Our mission: To develop personalized phage therapy to treat bacterial infections

Increasing Resistance is a natural phenomenon

Antibiotic resistance is not new. Although many antibiotics have been developed over the years, bacteria have always succeeded to develop mechanisms to evade them. The increasing threat of resistance to existing antibiotics has been the major driver of the renewed interest in bacteriophage (“phage”) treatment.

An estimated 700,000 resistant infections occurs in hospitals annually1, killing 63,000 patients2 (roughly 173 patients per day). In the USA, every year, antibiotic resistances result in 8 million additional hospitalization days at a cost of more than $20 billion3.

 Resistance Evolution from 1980 to 2004

The resistance phenomenon has increased dramatically during the past  15 years. Overuse and poor compliance are the main reasons of this increasing prevalence of MDR infections. A recently published report forecast that this could lead to 10 million deaths/year by 2050.
Another major consequence  of the widespread resistance to antibiotics would be that key medical (immuno-suppressing treatments of cancer) and surgical (C-section, joint implants, digestive surgery) procedures would not be anymore possible, leading to a major health crisis.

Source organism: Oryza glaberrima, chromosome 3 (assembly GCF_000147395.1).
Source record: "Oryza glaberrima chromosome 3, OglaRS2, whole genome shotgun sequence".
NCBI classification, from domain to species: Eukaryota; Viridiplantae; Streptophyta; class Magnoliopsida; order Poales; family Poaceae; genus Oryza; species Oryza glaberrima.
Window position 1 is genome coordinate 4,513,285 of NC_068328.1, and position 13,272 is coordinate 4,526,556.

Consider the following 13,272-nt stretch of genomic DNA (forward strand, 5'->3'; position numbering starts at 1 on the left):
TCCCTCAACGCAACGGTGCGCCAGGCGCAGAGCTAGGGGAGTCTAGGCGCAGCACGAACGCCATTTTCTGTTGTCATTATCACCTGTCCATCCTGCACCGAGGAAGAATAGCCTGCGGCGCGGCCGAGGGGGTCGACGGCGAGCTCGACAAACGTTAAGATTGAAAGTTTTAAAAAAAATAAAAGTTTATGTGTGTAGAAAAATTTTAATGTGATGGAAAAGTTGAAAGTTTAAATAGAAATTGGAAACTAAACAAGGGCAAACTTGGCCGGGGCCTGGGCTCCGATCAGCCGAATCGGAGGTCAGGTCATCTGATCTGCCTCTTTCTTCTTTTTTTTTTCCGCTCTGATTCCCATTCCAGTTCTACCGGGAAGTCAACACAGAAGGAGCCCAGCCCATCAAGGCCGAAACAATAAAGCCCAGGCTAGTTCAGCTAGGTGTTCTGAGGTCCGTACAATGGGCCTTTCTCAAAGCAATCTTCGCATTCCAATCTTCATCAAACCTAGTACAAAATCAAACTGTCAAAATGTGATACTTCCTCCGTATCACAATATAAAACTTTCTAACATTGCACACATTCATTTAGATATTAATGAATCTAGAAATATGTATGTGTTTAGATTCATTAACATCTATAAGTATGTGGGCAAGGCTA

The research of new antibiotics has been fruitless for years. The economics of antibiotics, with low prices, limited usage for new molecules and difficult clinical development, are also deterrents and new alternatives are required, such as phages.

Development of personalized phage therapy

Pherecydes Pharma was founded to develop phage-based treatments to treat bacterial infections. Pherecydes Pharma is now developping the concept of precision phage therapy, based on the screening of the most effective phages out of a propietary collection of phages to treat each bacterial infection, leading to indivualized treatments.

1M. Chan. 2012 Keynote address by WHO Director-General at the conference on Combating Antimicrobial Resistance: Time for Action, Copenhagen, Denmark. Antimicrobial resistance in the European Union and the World.
2M. Chan. 2011 Statement of WHO Director-General at World Health Day 2011. Combat drug resistance: no action today means no cure tomorrow.
3JM Hughes. 2011. Preserving the lifesaving power of antimicrobial agents. JAMA 305(10):1027-28.